Low Literacy and Health
Today's health care system is becoming ever more difficult to navigate. We've all experienced the difficulties and frustrations sifting and sorting through insurance packages, deciphering qualification requirements, and making program choices. Then comes the joy of making an appointment to see a physician, filling out the insurance information, completing all the medical questionnaires and explaining what ails you in 20 words or less when you finally get your 10 minutes with the actual physician. Finally, there is trying to understand what the physician said, deciphering any written medical information (usually filled with plenty of medical terminology and jargon), and complying with any medication regime. So if we, the literate population, find it it this difficult to make "heads or tales" out of the medical care we receive, how does the low-literate population manage?
Low literacy issues, in relation to the health care industry, have long been a problem in the United States. However, in the last decade, "Literacy and Health" issues seem to be gaining more national attention. Issues such as readability of informed consent forms, medical history forms, diagnosis materials, treatment and medication regiments, and home care issues are all items being addressed. Non-compliance due to the lack of the ability to clearly understand or comprehend verbal or written medical advice, by low literacy or limited literacy individuals, has been identified as a cause for increased hospital care in this population.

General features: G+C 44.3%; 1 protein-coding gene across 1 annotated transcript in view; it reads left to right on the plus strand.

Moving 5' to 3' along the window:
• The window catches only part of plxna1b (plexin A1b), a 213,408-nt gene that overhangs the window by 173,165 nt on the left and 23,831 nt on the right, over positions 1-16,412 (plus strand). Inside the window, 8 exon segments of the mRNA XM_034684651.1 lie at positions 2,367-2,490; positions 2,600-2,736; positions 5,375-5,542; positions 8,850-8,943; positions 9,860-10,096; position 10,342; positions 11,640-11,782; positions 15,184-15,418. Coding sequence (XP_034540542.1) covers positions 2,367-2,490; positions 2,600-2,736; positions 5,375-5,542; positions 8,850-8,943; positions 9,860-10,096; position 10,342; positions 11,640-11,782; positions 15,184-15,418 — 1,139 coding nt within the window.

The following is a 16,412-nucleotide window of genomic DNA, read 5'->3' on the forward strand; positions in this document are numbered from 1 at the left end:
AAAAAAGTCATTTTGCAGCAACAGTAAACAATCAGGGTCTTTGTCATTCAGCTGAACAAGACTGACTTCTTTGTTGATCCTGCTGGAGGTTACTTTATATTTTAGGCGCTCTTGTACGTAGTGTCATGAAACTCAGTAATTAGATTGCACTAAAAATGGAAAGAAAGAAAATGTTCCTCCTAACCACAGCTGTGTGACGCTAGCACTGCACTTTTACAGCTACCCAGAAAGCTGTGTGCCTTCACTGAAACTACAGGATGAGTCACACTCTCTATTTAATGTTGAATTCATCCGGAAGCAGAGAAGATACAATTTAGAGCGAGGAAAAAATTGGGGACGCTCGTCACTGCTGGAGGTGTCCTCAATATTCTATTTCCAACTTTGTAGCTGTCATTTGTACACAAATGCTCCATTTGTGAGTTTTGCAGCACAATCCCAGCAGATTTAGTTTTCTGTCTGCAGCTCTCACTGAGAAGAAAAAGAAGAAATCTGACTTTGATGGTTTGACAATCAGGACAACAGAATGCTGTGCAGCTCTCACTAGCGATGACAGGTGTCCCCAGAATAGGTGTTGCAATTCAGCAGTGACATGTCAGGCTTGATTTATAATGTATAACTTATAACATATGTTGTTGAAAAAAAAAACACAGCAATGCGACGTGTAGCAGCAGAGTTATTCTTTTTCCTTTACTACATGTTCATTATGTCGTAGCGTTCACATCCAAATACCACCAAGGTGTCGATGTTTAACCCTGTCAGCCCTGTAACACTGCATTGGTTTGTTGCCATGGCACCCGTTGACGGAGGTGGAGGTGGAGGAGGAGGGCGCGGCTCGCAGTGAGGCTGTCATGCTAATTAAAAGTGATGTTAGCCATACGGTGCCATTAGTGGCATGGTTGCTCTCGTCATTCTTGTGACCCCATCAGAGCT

Currently, many organizations and groups are addressing literacy and health
issues. Work is being done to educate physician and patient alike, creating
ways to improve respective communication practices. The American Medical
Association (AMA) has recently initiated a "Cultural Competence Initiative" to